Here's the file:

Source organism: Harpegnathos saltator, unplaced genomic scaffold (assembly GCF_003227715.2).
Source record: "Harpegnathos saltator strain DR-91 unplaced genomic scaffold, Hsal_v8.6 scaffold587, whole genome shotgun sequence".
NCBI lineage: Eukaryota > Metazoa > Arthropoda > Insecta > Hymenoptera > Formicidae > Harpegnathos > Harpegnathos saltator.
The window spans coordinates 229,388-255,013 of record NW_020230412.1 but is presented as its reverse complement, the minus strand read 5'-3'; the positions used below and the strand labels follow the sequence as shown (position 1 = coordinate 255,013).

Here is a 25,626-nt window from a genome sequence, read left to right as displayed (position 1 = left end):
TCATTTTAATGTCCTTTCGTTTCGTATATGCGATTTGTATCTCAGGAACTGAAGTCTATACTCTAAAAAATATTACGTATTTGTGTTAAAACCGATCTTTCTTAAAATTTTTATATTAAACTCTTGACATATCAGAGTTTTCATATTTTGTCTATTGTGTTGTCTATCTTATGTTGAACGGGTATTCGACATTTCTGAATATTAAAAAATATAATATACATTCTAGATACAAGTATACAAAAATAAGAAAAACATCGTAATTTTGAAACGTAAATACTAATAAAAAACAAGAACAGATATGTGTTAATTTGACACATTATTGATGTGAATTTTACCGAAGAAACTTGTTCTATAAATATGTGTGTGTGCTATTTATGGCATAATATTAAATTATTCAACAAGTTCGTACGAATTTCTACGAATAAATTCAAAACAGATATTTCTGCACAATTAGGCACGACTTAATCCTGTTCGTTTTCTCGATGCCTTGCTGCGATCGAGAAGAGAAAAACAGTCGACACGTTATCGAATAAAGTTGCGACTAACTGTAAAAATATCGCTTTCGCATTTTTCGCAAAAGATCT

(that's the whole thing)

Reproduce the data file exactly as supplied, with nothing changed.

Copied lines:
Source organism: Harpegnathos saltator, unplaced genomic scaffold (assembly GCF_003227715.2).
Source record: "Harpegnathos saltator strain DR-91 unplaced genomic scaffold, Hsal_v8.6 scaffold587, whole genome shotgun sequence".
NCBI lineage: Eukaryota > Metazoa > Arthropoda > Insecta > Hymenoptera > Formicidae > Harpegnathos > Harpegnathos saltator.
The window spans coordinates 229,388-255,013 of record NW_020230412.1 but is presented as its reverse complement, the minus strand read 5'-3'; the positions used below and the strand labels follow the sequence as shown (position 1 = coordinate 255,013).

Here is a 25,626-nt window from a genome sequence, read left to right as displayed (position 1 = left end):
TCATTTTAATGTCCTTTCGTTTCGTATATGCGATTTGTATCTCAGGAACTGAAGTCTATACTCTAAAAAATATTACGTATTTGTGTTAAAACCGATCTTTCTTAAAATTTTTATATTAAACTCTTGACATATCAGAGTTTTCATATTTTGTCTATTGTGTTGTCTATCTTATGTTGAACGGGTATTCGACATTTCTGAATATTAAAAAATATAATATACATTCTAGATACAAGTATACAAAAATAAGAAAAACATCGTAATTTTGAAACGTAAATACTAATAAAAAACAAGAACAGATATGTGTTAATTTGACACATTATTGATGTGAATTTTACCGAAGAAACTTGTTCTATAAATATGTGTGTGTGCTATTTATGGCATAATATTAAATTATTCAACAAGTTCGTACGAATTTCTACGAATAAATTCAAAACAGATATTTCTGCACAATTAGGCACGACTTAATCCTGTTCGTTTTCTCGATGCCTTGCTGCGATCGAGAAGAGAAAAACAGTCGACACGTTATCGAATAAAGTTGCGACTAACTGTAAAAATATCGCTTTCGCATTTTTCGCAAAAGATCT